Researchers have provided geological evidence for China’s “Great Flood,” a disastrous event on the Yellow River from which the Xia dynasty is thought to have been born.
Geological surveys in China have uncovered new evidence that may imply that China’s ancient history and beginnings need to be rereviewed and the period during which its most famous dynasty reigned might need to be adjusted.
According to oral and later written stories of the famous and mythical Xia Dynasty under its first emperor Yu – it began with a gigantic flood. The story of Yu was handed down for a millennium before entering the historical record, however.
The legend tells the story of how Yu saved China from flooding by digging and constructing channels. He did this with the help of a ‘channel-digging dragon’ and ‘magical, water-absorbing dirt’.
The Great Flood of Gun-Yu, also known as the Gun-Yu myth (traditional Chinese: 鯀禹治水), was a major flood event that continued for at least two generations, it plagued the Chinese heartland with frequent floods that prevented further economic and social development.
The legend tells us how Yu successfully devised a system of flood control. “According to the Shiji, Yu’s father labored unsuccessfully for 9 years to tame the flood before Yu took over for 13 more years. Yu’s success led to his mandate to become founding king of the Xia 22 years after the flood started.” Instead of directly damming the rivers’ flow, Yu made a system of irrigation canals which relieved floodwater into fields, as well as spending great effort dredging the riverbeds.
Some scholars have argued that the story is either a historicized version of an older myth or propaganda to justify the centralized power of imperial rule. But geologists are now finding that at least some parts of the story appear to be real.
If this enormous flood really happened has been disputed. An international team of researchers was mapping ancient sediments along the Yellow River when they stumbled across sedimentological records indicating that a powerful flood did indeed deluge the land thousands of years ago.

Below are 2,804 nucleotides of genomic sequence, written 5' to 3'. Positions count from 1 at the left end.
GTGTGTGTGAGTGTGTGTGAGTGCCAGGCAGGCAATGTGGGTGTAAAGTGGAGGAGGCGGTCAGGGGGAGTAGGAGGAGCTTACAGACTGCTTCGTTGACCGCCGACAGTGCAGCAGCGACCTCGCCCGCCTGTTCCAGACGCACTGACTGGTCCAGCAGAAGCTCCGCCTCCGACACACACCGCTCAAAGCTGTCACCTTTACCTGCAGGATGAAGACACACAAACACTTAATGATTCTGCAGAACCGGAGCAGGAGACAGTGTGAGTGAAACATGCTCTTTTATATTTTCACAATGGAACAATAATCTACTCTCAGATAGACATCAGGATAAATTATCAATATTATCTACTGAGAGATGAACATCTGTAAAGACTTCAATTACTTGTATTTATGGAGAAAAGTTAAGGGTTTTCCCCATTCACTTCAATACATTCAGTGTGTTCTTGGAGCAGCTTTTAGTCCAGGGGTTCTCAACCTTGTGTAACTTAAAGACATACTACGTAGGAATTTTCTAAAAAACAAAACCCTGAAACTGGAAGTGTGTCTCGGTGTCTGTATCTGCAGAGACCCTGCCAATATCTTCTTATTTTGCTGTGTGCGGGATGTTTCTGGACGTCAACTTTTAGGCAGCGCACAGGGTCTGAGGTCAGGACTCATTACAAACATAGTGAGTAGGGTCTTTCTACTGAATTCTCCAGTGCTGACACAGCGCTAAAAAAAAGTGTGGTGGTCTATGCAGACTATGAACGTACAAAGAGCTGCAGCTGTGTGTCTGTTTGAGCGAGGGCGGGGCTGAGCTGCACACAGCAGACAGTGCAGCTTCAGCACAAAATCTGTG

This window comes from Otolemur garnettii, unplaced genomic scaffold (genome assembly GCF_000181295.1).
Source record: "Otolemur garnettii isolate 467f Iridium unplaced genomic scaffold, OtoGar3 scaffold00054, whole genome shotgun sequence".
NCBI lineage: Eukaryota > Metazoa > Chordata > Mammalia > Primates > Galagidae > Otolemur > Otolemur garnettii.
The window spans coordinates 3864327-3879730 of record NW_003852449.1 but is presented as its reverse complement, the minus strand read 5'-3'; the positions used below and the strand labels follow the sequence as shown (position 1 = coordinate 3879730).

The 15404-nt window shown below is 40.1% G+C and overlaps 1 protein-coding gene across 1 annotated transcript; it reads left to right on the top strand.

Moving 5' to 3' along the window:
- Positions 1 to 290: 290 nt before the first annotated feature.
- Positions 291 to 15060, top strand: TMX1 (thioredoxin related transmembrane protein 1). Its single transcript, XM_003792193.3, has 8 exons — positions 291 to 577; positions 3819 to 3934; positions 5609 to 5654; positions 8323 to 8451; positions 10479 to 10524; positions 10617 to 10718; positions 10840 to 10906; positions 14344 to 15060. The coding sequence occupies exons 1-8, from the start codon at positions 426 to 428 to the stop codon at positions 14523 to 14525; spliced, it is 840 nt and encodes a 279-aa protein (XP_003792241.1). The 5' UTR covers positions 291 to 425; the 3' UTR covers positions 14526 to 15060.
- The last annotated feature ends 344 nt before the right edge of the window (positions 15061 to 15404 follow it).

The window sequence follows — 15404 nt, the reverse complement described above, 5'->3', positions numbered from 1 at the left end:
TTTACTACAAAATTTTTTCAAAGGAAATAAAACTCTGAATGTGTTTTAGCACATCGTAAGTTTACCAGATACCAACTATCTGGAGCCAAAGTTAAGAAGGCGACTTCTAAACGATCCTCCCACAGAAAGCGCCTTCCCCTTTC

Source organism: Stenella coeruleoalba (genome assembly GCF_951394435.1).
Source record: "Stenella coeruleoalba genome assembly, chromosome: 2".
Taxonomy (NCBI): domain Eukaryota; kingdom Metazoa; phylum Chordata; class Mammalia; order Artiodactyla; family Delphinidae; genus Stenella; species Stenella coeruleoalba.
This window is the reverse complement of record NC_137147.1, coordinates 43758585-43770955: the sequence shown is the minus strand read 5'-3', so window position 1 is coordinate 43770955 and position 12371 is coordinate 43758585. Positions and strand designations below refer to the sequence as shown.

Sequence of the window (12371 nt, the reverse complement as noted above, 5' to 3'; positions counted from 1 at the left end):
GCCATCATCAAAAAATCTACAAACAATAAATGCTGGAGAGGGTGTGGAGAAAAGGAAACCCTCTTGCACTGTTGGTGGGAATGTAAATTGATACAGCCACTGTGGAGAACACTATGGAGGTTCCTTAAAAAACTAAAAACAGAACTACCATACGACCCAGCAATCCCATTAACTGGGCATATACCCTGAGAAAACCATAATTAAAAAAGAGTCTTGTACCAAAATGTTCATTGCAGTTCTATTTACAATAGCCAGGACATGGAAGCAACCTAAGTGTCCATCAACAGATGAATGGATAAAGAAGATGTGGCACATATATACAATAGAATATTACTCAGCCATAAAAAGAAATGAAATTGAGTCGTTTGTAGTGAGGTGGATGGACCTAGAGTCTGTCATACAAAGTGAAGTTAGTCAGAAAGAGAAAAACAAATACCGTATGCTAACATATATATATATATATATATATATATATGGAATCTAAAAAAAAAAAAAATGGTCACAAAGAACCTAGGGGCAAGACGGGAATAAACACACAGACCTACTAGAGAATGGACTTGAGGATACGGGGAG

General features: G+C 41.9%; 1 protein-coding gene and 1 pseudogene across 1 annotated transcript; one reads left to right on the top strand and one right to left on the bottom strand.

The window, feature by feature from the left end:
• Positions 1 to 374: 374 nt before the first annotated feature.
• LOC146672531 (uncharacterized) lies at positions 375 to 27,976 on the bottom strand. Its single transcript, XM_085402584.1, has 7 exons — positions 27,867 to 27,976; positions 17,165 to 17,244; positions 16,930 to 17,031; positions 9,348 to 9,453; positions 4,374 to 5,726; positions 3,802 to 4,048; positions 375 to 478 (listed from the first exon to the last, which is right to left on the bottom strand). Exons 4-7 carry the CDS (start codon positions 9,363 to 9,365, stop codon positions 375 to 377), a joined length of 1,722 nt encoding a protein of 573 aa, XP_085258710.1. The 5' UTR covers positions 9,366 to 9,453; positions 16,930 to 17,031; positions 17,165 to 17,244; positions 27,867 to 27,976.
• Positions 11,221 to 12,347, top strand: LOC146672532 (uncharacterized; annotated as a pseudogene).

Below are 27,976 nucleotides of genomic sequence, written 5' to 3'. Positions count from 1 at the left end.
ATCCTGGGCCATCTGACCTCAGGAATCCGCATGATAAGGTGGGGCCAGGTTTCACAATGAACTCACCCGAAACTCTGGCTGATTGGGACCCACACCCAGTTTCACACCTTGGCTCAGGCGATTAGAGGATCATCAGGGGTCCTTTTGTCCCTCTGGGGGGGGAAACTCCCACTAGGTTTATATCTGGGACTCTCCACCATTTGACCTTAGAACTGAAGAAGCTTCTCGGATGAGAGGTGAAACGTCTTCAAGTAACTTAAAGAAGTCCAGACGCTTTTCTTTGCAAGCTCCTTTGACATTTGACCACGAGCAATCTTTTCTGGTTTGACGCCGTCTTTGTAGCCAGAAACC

This was one of the largest floods to have happened on Earth in the last 10,000 years,” study co-author Darryl Granger, professor in the department of earth atmospheric planetary sciences at Purdue University, said in a press conference. The flood was likely to have destroyed settlements as far as 2,000 kilometers (1,240 miles) downstream.
“The … flood shares the main characteristics of the Great Flood described in ancient texts,”
– The study authors write.
If their flood is indeed the event that came to be known as the Great Flood, researchers could propose a new start date for the Xia dynasty. Using radiocarbon dating on a couple of skeletons, of a people killed by an earthquake and then buried by the flood, they determined that it occurred in the year 1920 BCE. This is between 200 and 300 years later than previously thought.
It appears as if a natural dam collapsed – initially caused by an earthquake and landslide. These hypothesized events began with an earthquake that caused a landslide and thus a dam, while a village downstream was destroyed and people died in the earthquake – they were then buried in sediments when the dam burst.
Taken together, these results reveal how the concurrence of these major natural and sociopolitical events may be an “illustration of a profound and complicated cultural response to an extreme natural disaster that connected many groups living along the Yellow River”.
Qinglong Wu et al. Outburst flood at 1920 BCE supports historicity of China’s Great Flood and the Xia dynasty. Science 4 augusti 2016. Doi: 10.1126/science.aah4040.